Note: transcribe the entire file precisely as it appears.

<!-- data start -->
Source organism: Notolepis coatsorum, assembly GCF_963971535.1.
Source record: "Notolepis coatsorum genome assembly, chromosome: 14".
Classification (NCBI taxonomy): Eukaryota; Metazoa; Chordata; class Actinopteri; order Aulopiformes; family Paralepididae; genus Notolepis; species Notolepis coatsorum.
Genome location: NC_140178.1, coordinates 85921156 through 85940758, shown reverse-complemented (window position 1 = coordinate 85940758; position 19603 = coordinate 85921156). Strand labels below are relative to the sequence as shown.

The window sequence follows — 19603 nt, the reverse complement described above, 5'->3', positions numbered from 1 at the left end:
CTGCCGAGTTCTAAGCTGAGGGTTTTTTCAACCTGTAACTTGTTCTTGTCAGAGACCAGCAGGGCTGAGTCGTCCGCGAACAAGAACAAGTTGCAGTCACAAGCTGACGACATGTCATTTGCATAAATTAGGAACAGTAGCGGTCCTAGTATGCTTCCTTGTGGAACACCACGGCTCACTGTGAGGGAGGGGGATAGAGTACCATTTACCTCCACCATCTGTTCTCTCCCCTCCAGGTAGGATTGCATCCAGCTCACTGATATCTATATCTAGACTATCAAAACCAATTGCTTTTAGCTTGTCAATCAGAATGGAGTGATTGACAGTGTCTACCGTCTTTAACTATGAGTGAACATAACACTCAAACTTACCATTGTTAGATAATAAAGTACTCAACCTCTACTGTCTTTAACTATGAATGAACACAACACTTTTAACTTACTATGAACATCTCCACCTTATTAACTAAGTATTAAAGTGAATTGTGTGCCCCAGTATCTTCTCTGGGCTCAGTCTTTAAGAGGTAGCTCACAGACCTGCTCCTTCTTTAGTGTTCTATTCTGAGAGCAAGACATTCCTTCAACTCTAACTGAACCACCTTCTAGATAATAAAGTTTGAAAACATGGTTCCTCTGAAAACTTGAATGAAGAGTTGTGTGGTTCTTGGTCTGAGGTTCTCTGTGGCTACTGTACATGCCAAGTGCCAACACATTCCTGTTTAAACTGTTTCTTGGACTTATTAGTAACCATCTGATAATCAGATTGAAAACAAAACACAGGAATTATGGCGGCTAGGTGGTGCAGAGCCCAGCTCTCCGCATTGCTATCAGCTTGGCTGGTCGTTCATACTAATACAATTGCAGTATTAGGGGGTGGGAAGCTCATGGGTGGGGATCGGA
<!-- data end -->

Source organism: Notolepis coatsorum, assembly GCF_963971535.1.
Source record: "Notolepis coatsorum genome assembly, chromosome: 14".
Classification (NCBI taxonomy): Eukaryota; Metazoa; Chordata; class Actinopteri; order Aulopiformes; family Paralepididae; genus Notolepis; species Notolepis coatsorum.
Genome location: NC_140178.1, coordinates 85921156 through 85940758, shown reverse-complemented (window position 1 = coordinate 85940758; position 19603 = coordinate 85921156). Strand labels below are relative to the sequence as shown.

The window sequence follows — 19603 nt, the reverse complement described above, 5'->3', positions numbered from 1 at the left end:
CTGCCGAGTTCTAAGCTGAGGGTTTTTTCAACCTGTAACTTGTTCTTGTCAGAGACCAGCAGGGCTGAGTCGTCCGCGAACAAGAACAAGTTGCAGTCACAAGCTGACGACATGTCATTTGCATAAATTAGGAACAGTAGCGGTCCTAGTATGCTTCCTTGTGGAACACCACGGCTCACTGTGAGGGAGGGGGATAGAGTACCATTTACCTCCACCATCTGTTCTCTCCCCTCCAGGTAGGATTGCATCCAGCTCACTGATATCTATATCTAGACTATCAAAACCAATTGCTTTTAGCTTGTCAATCAGAATGGAGTGATTGACAGTGTCTACCGTCTTTAACTATGAGTGAACATAACACTCAAACTTACCATTGTTAGATAATAAAGTACTCAACCTCTACTGTCTTTAACTATGAATGAACACAACACTTTTAACTTACTATGAACATCTCCACCTTATTAACTAAGTATTAAAGTGAATTGTGTGCCCCAGTATCTTCTCTGGGCTCAGTCTTTAAGAGGTAGCTCACAGACCTGCTCCTTCTTTAGTGTTCTATTCTGAGAGCAAGACATTCCTTCAACTCTAACTGAACCACCTTCTAGATAATAAAGTTTGAAAACATGGTTCCTCTGAAAACTTGAATGAAGAGTTGTGTGGTTCTTGGTCTGAGGTTCTCTGTGGCTACTGTACATGCCAAGTGCCAACACATTCCTGTTTAAACTGTTTCTTGGACTTATTAGTAACCATCTGATAATCAGATTGAAAACAAAACACAGGAATTATGGCGGCTAGGTGGTGCAGAGCCCAGCTCTCCGCATTGCTATCAGCTTGGCTGGTCGTTCATACTAATACAATTGCAGTATTAGGGGGTGGGAAGCTCATGGGTGGGGATCGGA